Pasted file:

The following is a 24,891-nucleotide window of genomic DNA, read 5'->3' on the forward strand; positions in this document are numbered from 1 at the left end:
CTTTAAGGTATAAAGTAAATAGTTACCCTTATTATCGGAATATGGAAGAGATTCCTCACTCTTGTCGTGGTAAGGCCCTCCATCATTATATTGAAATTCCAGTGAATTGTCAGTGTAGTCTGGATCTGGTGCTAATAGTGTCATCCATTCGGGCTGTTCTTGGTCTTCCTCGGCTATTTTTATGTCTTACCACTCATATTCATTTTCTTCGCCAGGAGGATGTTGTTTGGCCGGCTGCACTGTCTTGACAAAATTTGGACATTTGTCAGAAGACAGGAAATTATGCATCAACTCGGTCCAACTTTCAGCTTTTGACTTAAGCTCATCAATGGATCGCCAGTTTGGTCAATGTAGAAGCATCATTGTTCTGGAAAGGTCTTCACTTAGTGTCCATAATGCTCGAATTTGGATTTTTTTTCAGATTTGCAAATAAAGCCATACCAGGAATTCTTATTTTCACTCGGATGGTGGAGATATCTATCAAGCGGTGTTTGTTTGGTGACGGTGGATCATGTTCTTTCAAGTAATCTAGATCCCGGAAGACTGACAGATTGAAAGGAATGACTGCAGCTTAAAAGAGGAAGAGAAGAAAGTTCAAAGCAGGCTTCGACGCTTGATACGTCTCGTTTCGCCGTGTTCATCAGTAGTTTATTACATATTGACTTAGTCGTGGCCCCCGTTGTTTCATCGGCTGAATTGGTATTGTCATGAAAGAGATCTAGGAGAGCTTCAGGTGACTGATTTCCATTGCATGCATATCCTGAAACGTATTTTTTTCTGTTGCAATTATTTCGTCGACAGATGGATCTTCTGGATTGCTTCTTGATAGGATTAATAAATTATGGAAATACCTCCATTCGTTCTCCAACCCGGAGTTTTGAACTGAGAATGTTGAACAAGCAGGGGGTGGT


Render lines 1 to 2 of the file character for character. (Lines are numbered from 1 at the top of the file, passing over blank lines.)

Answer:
The following is a 24,891-nucleotide window of genomic DNA, read 5'->3' on the forward strand; positions in this document are numbered from 1 at the left end:
CTTTAAGGTATAAAGTAAATAGTTACCCTTATTATCGGAATATGGAAGAGATTCCTCACTCTTGTCGTGGTAAGGCCCTCCATCATTATATTGAAATTCCAGTGAATTGTCAGTGTAGTCTGGATCTGGTGCTAATAGTGTCATCCATTCGGGCTGTTCTTGGTCTTCCTCGGCTATTTTTATGTCTTACCACTCATATTCATTTTCTTCGCCAGGAGGATGTTGTTTGGCCGGCTGCACTGTCTTGACAAAATTTGGACATTTGTCAGAAGACAGGAAATTATGCATCAACTCGGTCCAACTTTCAGCTTTTGACTTAAGCTCATCAATGGATCGCCAGTTTGGTCAATGTAGAAGCATCATTGTTCTGGAAAGGTCTTCACTTAGTGTCCATAATGCTCGAATTTGGATTTTTTTTCAGATTTGCAAATAAAGCCATACCAGGAATTCTTATTTTCACTCGGATGGTGGAGATATCTATCAAGCGGTGTTTGTTTGGTGACGGTGGATCATGTTCTTTCAAGTAATCTAGATCCCGGAAGACTGACAGATTGAAAGGAATGACTGCAGCTTAAAAGAGGAAGAGAAGAAAGTTCAAAGCAGGCTTCGACGCTTGATACGTCTCGTTTCGCCGTGTTCATCAGTAGTTTATTACATATTGACTTAGTCGTGGCCCCCGTTGTTTCATCGGCTGAATTGGTATTGTCATGAAAGAGATCTAGGAGAGCTTCAGGTGACTGATTTCCATTGCATGCATATCCTGAAACGTATTTTTTTCTGTTGCAATTATTTCGTCGACAGATGGATCTTCTGGATTGCTTCTTGATAGGATTAATAAATTATGGAAATACCTCCATTCGTTCTCCAACCCGGAGTTTTGAACTGAGAATGTTGAACAAGCAGGGGGTGGT